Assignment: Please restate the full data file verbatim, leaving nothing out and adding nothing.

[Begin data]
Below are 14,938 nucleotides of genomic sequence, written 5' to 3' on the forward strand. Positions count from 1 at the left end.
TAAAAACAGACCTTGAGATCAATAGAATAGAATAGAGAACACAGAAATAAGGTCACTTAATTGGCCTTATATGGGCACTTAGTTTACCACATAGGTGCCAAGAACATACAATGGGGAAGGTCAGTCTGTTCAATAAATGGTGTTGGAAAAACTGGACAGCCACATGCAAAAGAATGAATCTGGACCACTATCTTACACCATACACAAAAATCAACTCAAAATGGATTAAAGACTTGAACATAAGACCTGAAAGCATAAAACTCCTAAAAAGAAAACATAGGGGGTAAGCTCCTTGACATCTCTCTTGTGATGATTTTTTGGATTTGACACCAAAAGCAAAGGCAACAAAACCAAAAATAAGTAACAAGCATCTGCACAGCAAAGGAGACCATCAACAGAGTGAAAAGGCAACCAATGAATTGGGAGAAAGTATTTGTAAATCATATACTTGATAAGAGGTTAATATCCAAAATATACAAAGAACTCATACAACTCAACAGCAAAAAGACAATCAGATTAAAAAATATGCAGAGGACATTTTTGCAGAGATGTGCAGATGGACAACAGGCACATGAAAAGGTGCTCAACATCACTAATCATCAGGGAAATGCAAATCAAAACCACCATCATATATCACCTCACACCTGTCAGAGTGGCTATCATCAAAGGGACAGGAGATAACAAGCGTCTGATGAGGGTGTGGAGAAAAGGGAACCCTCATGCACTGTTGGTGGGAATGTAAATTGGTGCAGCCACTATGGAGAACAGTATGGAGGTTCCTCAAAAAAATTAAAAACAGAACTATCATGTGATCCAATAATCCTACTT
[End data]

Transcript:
Below are 14,938 nucleotides of genomic sequence, written 5' to 3' on the forward strand. Positions count from 1 at the left end.
TAAAAACAGACCTTGAGATCAATAGAATAGAATAGAGAACACAGAAATAAGGTCACTTAATTGGCCTTATATGGGCACTTAGTTTACCACATAGGTGCCAAGAACATACAATGGGGAAGGTCAGTCTGTTCAATAAATGGTGTTGGAAAAACTGGACAGCCACATGCAAAAGAATGAATCTGGACCACTATCTTACACCATACACAAAAATCAACTCAAAATGGATTAAAGACTTGAACATAAGACCTGAAAGCATAAAACTCCTAAAAAGAAAACATAGGGGGTAAGCTCCTTGACATCTCTCTTGTGATGATTTTTTGGATTTGACACCAAAAGCAAAGGCAACAAAACCAAAAATAAGTAACAAGCATCTGCACAGCAAAGGAGACCATCAACAGAGTGAAAAGGCAACCAATGAATTGGGAGAAAGTATTTGTAAATCATATACTTGATAAGAGGTTAATATCCAAAATATACAAAGAACTCATACAACTCAACAGCAAAAAGACAATCAGATTAAAAAATATGCAGAGGACATTTTTGCAGAGATGTGCAGATGGACAACAGGCACATGAAAAGGTGCTCAACATCACTAATCATCAGGGAAATGCAAATCAAAACCACCATCATATATCACCTCACACCTGTCAGAGTGGCTATCATCAAAGGGACAGGAGATAACAAGCGTCTGATGAGGGTGTGGAGAAAAGGGAACCCTCATGCACTGTTGGTGGGAATGTAAATTGGTGCAGCCACTATGGAGAACAGTATGGAGGTTCCTCAAAAAAATTAAAAACAGAACTATCATGTGATCCAATAATCCTACTT